New Age Publishers

The Place for Books in 2020

Hello everyone and happy December!

This week, I teamed up with Morgan Mahlock, writer of the excellent newsletter alohomora, to talk about the future of book publishing. Books are the only remaining player in our information environment entirely divorced from the idea of immediacy: unlike a tiktok or a tweet, there are real manufacturing and distribution hurdles to their arrival. This makes books feel both more and less relevant. 

Morgan and I set out to discover their role in the information environment in the year 2020. 

We’ll trace the history of book publishing since WWII and argue that the information environment today is driving the online population to seek digital communities. As we’re inundated by new contributors—internet cults, Substack writers, Twitter influencers—the book publishing industry can win by giving formal, material validation to the voices in these online spaces.

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I. Around WWII, a confluence of factors created a book-publishing explosion. 

In the early 1900s, books (mainly hardcovers) were expensive for the average person. During the Great Depression, Penguin was the first publisher to try an alternate tactic aimed at the masses: the paperback book.  

Over the course of World War II, over 120 million paperback books were printed and delivered to soldiers, and this drove a broad cultural appetite for books in subsequent decades (The Atlantic). These books, called “Armed Services Editions,” were distributed widely. They embodied an ethos in direct opposition to the censorship displayed by the Axis powers. 

A group of publishers and authors formed the Council on Books in Wartime to position books as "weapons in the war of ideas,” according to the Philadelphia Area Archives Research Portal.  The Council on Books in Wartime also helped popularize paperbacks. The Wall Street Journal aptly summarized the impact of the Council: “The program...provided the foundation for the mass-market paperback,” said Michael Hackenberg, a bookseller and historian. “It also turned a generation of young men into lifelong readers.”

Post-war policy and lifestyle changes then formalized the position of the book at the center of the American entertainment menu. This article by Rich Rennicks put it best: “Reading a book ceased to seem like a difficult or dull task, and when the GI Bill made a college education available for many, a generation of men were ready to take advantage -- growing the middle class, and making the post-war consumer boom possible.”  As soldiers returned from war and purchased suburban homes, built-in bookshelves were also offered as a standard option for the first time, creating the physical space for a reading habit.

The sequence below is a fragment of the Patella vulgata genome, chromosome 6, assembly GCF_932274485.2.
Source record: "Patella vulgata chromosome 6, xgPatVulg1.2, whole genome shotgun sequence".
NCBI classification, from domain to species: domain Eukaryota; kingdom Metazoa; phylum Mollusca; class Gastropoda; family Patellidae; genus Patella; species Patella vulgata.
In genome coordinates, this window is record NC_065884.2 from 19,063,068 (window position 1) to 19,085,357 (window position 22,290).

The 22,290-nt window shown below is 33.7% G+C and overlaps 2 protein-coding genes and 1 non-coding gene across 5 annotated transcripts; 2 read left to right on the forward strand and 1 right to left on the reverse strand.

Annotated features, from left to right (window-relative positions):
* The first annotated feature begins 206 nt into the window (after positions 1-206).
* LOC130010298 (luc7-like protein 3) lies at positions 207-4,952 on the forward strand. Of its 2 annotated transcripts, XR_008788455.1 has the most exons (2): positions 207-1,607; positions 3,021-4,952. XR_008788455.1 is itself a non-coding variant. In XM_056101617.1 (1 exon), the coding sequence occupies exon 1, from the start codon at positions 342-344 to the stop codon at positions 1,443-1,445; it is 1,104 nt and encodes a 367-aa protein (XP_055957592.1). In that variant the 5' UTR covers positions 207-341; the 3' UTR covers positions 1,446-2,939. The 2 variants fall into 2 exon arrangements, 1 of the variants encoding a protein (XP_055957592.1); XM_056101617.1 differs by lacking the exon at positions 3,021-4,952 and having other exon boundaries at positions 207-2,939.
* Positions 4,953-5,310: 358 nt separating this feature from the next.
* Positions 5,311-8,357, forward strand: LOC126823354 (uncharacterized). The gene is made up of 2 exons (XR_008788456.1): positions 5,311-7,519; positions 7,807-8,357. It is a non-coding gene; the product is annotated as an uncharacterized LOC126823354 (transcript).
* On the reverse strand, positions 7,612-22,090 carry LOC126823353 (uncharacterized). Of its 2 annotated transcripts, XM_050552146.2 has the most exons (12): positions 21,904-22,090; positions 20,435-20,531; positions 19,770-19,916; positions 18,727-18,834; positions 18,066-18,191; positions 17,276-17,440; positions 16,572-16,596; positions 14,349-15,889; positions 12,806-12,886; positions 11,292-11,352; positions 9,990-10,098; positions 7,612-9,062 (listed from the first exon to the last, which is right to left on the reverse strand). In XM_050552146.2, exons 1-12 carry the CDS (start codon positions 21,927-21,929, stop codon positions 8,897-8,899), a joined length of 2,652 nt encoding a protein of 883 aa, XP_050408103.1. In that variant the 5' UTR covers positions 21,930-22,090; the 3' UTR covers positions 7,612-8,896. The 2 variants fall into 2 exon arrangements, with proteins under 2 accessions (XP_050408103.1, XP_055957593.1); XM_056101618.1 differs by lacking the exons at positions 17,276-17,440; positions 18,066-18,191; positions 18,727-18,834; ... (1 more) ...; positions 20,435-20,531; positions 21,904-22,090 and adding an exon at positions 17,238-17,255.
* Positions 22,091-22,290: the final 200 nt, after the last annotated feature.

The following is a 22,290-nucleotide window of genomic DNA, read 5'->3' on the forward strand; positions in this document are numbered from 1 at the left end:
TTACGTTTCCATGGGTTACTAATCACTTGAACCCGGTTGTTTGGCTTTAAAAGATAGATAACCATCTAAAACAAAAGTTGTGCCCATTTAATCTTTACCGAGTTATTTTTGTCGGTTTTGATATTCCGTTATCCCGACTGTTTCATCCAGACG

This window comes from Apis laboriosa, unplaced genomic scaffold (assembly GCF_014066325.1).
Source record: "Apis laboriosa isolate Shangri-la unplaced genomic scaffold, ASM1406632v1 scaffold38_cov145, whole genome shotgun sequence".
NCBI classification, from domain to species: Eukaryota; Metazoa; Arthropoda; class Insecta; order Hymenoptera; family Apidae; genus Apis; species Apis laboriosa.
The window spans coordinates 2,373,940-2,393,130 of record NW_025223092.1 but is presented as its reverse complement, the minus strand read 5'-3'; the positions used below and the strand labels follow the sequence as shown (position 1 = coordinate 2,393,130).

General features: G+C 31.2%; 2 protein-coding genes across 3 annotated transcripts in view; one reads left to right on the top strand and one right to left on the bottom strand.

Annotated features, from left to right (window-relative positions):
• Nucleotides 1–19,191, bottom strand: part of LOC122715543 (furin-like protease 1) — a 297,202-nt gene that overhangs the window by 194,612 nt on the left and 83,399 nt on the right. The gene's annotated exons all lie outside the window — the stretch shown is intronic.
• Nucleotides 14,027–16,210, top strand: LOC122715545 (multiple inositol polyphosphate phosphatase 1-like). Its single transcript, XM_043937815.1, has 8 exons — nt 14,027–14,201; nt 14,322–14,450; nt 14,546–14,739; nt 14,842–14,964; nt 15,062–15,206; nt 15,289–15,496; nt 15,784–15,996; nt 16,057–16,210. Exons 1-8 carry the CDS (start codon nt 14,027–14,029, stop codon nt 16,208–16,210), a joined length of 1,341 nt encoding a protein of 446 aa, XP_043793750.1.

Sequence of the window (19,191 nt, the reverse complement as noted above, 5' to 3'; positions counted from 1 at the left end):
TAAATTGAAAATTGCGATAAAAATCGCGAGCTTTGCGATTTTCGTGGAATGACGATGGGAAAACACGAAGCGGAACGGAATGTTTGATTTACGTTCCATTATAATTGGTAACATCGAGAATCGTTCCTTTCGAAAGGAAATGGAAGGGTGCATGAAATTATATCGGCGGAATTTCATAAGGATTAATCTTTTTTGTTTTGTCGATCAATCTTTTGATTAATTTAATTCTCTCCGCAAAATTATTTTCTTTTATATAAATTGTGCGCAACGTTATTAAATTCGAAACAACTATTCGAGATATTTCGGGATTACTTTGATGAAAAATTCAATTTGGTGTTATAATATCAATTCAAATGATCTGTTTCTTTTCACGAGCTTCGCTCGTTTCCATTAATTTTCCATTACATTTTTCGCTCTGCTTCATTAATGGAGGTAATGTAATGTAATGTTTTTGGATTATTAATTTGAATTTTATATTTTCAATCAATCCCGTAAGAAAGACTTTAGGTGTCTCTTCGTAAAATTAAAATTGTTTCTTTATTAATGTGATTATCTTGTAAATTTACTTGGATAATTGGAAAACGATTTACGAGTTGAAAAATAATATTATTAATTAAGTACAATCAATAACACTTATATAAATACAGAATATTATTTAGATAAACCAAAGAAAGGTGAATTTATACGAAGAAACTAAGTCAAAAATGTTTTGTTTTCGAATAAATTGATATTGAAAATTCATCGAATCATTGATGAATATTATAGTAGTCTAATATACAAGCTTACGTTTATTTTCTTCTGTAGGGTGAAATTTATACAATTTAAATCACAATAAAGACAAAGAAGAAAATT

Lastly, innovations to the book manufacturing process (ex., the invention of the photocomposition process) reduced input costs, making it easier to support burgeoning demand. 

II. Today, there are a zillion books, and we are constantly inundated with information. 

More than one million books are self published each year—in addition to a few hundred thousand that go to market via the traditional publishing route. As one publishing house writes, “No other industry has so many new product introductions. Every new book is a new product, needing to be acquired, developed, reworked, designed, produced, named, manufactured, packaged, priced, introduced, marketed, warehoused, and sold. Yet the average new book generates only $50,000 to $100,000 in sales…”

Amidst this soaring supply, industry revenue has been stagnant. A book competes for your attention not just with the other 130 million books out in the universe, but (to paraphrase Netflix CEO Reed Hastings) with every other entertainment option out there, from Fortnite to HBO to sleep. This results in a universe wherein the average American between 15 and 44 reads, on average, for 10 minutes or less per day

III. Within the chaos of this environment, we retreat to communities.  

The difficulty of this environment has less to do with the sheer quantity of information that we must sift through, and more to do with the number of voices producing it. There is no master adjudicator of perspectives on the internet; instead our interests, powered by whatever internet discovery heuristics we’ve cobbled together, navigate us to information faucets that we feel we can trust. We find personal twitter kings and podcast gods. We come to identify with those faucets as a matter of identity, and communities form around them.  

In the tech twitter sphere, there is Naval and Jack Butcher and David Perell, to name a few. A software called Roam has produced a tribe called Roamians, also known as Roam Cult. These kings and the communities that surround them help us to weather the world of rogue voices, equal parts terrifying and delightful, that the internet has become.